Reply 3 of 7, by adalbert

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Thanks for the sugesstions,

pentiumspeed wrote on 2020-08-15, 01:21:

Omit the microcontroller, this is central source of crashes and failures.
Cheers,

I can look for some ICs which are designed to monitor voltages, I've seen some in old power supplies ("housekeeping ICs") but I would need to find something which is easy to obtain. I also understand that it would be possible to use discrete components for everything, but I'm afraid that I would miscalculate something and it would be painful to get everything working.

Horun wrote on 2020-08-15, 01:53:

Has been a long time but theoretically each output should have it's own OV protection so you would build two, one for 5v and one for 12v. Of course am basing that on long forgotten memory and a standard circuit like below.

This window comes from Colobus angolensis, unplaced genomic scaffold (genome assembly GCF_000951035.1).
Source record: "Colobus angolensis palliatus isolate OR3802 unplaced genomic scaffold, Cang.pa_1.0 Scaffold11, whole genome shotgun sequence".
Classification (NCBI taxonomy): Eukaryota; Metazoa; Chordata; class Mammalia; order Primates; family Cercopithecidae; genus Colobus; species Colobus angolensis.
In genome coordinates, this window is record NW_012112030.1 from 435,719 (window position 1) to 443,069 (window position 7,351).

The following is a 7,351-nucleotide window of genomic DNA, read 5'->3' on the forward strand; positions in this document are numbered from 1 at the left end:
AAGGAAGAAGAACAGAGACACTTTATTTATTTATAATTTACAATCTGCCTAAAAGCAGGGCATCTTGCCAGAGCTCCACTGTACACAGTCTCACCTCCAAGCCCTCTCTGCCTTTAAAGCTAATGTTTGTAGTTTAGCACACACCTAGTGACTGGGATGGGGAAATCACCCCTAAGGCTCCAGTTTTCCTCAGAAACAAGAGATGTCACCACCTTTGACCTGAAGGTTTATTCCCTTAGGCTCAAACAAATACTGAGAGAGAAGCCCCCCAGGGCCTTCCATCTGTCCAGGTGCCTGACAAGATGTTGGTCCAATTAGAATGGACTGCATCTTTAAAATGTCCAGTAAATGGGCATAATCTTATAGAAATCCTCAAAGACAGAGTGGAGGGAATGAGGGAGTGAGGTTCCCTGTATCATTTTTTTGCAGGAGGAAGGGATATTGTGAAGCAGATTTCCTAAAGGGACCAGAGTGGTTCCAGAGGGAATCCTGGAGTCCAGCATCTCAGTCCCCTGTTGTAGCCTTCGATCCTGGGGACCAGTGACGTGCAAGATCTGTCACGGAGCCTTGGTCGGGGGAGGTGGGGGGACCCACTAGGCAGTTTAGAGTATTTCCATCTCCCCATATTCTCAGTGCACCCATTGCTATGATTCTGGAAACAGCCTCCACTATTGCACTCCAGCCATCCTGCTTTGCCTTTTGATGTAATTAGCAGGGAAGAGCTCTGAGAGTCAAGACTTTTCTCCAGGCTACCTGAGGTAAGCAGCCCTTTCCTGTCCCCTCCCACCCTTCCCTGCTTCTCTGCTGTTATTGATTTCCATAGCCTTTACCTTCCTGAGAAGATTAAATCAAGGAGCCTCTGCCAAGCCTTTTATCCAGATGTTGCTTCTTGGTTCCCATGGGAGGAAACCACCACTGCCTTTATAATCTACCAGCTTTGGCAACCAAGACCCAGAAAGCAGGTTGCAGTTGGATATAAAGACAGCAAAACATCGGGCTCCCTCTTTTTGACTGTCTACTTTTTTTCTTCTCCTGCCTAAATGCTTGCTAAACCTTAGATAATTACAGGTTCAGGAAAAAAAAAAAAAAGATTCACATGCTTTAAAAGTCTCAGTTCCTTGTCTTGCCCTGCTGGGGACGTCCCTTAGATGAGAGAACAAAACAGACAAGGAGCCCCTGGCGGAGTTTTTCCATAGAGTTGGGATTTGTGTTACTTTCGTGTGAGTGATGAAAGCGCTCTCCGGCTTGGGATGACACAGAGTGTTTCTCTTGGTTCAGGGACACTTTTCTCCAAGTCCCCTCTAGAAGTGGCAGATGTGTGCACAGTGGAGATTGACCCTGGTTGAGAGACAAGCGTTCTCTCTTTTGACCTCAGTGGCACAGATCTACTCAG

I read some opinions on that and sometimes it was recommended to put the crowbar next to the input, because if it was on the output the current would be limited by the converter circuitry or even by longer PCB traces, and the current passed through the crowbar could be then too small to blow the fuse. But other opinions stated that not having crowbar on the output might allow some overvoltage to pass, because it won't discharge output capacitors. I wonder if I could just use some TVS diodes or high power zeners to clamp 5V and 12V rails for that brief moment. I should probably just test different variants.

Repair/electronic stuff videos: https://www.youtube.com/c/adalbertfix

Reply 4 of 7, by Horun